Parents Are More Hesitant to Vaccinate Their Younger Children Against COVID: Report

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Parents are more hesitant about getting COVID-19 shots for younger kids when they're approved, which could be any day now, according to a survey by the Kaiser Family Foundation.

But experts say the pause some parents have may change once the rollout begins.

For many kids at the Queens Pumpkin Patch in Saratoga, this is the first time they've been able to hunt for a gourd – as the pandemic put a damper on Halloween fun in 2020. And this year, for many families, child vaccines are top of mind.

"We are waiting eagerly, actually, to get vaccinated her,” said Swadhi Vytoori of Sunnyvale. 

San Jose resident Dian Kwon said her child is due for other vaccinations like measles and mumps next month, “So I think that it's easy to just lump COVID into the same thing."

Her child is still too young for the next round of vaccine approvals, but both parents’ attitudes are typical for about a third of those surveyed by the Kaiser Family Foundation.

They asked parents if they will vaccinate their children once the COVID-19 vaccine is approved.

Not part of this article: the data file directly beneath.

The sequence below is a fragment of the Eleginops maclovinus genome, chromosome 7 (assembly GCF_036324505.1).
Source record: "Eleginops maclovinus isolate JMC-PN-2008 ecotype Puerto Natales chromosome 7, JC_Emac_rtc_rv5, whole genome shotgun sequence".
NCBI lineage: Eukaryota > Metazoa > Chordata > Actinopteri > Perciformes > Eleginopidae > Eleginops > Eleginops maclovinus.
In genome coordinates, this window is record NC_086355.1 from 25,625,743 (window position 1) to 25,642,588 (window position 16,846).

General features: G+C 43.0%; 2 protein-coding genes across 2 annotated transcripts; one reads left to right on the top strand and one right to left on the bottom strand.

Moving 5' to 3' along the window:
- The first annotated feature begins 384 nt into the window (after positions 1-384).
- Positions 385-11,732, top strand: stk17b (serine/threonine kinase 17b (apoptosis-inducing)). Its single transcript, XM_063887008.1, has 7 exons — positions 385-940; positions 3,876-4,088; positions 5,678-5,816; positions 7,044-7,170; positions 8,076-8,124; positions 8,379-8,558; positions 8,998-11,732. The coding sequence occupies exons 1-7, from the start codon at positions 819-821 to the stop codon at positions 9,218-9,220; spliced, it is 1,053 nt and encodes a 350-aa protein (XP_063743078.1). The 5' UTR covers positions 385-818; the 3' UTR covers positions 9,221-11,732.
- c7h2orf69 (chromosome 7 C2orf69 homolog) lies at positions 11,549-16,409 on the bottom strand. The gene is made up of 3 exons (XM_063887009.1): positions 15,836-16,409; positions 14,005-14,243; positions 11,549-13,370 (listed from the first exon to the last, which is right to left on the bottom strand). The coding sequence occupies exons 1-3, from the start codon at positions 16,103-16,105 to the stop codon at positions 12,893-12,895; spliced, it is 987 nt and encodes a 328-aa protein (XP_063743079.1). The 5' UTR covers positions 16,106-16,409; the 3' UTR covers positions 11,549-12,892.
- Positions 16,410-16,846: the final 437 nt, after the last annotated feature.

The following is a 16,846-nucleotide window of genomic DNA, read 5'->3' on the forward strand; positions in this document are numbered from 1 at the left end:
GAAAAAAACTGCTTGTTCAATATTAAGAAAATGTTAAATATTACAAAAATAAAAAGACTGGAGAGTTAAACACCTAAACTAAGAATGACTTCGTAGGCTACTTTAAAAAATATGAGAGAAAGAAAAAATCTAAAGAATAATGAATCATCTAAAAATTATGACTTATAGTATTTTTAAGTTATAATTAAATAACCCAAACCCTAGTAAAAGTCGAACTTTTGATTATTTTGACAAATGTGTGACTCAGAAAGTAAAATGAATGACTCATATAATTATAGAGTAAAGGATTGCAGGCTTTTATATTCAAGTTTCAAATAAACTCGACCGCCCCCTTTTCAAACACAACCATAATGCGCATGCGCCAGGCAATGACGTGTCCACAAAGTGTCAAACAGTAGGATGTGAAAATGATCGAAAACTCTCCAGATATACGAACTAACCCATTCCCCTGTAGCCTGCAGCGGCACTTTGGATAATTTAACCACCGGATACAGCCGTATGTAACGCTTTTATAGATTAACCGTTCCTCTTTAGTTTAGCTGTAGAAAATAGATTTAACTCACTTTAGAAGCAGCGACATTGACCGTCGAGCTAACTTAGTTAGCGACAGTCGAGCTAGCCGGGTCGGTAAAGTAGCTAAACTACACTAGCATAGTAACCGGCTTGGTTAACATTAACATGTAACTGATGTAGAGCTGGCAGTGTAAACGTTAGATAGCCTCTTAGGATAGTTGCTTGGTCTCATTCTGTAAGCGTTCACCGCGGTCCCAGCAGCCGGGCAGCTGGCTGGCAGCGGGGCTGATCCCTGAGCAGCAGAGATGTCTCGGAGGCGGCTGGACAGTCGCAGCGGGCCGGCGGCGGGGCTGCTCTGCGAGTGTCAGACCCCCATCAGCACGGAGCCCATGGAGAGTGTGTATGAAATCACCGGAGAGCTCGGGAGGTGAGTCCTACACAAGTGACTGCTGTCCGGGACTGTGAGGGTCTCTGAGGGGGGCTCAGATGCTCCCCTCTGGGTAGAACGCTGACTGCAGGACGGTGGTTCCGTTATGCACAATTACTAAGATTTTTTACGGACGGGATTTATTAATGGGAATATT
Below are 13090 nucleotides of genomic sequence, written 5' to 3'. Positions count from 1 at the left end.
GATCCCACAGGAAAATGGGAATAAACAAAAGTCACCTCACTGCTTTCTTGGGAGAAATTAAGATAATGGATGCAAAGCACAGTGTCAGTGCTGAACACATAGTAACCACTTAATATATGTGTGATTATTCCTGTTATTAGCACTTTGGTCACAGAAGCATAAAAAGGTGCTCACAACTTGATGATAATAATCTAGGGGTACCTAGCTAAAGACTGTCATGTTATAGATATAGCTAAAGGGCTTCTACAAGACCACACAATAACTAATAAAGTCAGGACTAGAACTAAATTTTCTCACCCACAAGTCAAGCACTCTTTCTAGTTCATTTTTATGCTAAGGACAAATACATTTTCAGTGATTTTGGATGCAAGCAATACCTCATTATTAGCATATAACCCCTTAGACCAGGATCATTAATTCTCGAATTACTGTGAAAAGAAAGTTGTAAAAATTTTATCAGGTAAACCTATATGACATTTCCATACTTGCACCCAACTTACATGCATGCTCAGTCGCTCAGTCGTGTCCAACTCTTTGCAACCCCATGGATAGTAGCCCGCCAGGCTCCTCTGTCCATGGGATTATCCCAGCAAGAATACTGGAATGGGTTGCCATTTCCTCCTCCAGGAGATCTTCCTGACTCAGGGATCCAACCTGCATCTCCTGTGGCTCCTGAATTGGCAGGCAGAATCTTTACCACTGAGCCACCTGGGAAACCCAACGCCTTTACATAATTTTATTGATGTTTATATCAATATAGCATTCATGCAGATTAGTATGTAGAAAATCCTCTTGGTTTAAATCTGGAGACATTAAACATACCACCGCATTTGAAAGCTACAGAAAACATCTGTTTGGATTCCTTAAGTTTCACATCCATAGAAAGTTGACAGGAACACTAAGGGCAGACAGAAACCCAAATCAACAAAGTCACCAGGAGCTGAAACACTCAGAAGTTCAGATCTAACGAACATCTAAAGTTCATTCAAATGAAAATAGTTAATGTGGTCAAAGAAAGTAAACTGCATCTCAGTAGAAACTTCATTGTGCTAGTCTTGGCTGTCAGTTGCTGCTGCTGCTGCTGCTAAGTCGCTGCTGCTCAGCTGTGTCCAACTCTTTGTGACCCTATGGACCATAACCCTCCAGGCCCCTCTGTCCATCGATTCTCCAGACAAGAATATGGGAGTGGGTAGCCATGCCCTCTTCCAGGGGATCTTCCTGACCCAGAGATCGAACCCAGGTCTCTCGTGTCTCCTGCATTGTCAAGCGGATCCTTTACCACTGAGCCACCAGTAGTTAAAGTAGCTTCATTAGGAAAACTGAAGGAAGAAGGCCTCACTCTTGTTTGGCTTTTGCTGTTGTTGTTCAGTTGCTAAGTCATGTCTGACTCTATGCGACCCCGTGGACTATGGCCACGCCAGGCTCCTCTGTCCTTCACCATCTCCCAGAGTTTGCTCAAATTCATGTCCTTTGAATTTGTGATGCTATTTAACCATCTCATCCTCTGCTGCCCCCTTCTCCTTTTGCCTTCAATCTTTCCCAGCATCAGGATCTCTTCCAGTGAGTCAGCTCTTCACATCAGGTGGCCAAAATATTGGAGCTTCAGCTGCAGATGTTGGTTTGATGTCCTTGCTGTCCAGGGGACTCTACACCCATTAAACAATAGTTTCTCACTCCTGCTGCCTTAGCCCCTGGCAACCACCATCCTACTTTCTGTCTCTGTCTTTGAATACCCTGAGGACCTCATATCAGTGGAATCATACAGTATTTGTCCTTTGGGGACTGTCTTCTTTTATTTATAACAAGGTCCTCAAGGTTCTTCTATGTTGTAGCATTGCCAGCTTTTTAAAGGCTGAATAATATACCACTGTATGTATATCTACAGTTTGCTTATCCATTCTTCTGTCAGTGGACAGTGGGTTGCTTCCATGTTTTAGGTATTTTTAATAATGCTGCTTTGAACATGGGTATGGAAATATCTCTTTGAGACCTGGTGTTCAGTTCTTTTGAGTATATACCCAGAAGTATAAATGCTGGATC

A total of 27% said they will right away -- down from 34% just last month. 

About a third said they'd wait and see and 5% said only if they have to. And a little less than a third said definitely not.

"We haven't really seen any statistically significant movement over time. It's really been broken almost into thirds,” said Liz Hamel of the foundation. “That area ready to get it, wait and see mode, and then saying they just don't plan to get it.”

Hamel said that parents who are hesitant have raised a number of concerns like long term effects or being able to take time off if their child has side effects.

But, the biggest barrier is the fact that it's just not available yet for young children.

She said parents’ attitudes did change with older kids. 

"The share of parents who are ready to get their teens vaccinated, has increased as they've learned more, as they've seen other teens get vaccinated,” said Hamel. “So, we would expect the same thing to happen with younger kids as well."

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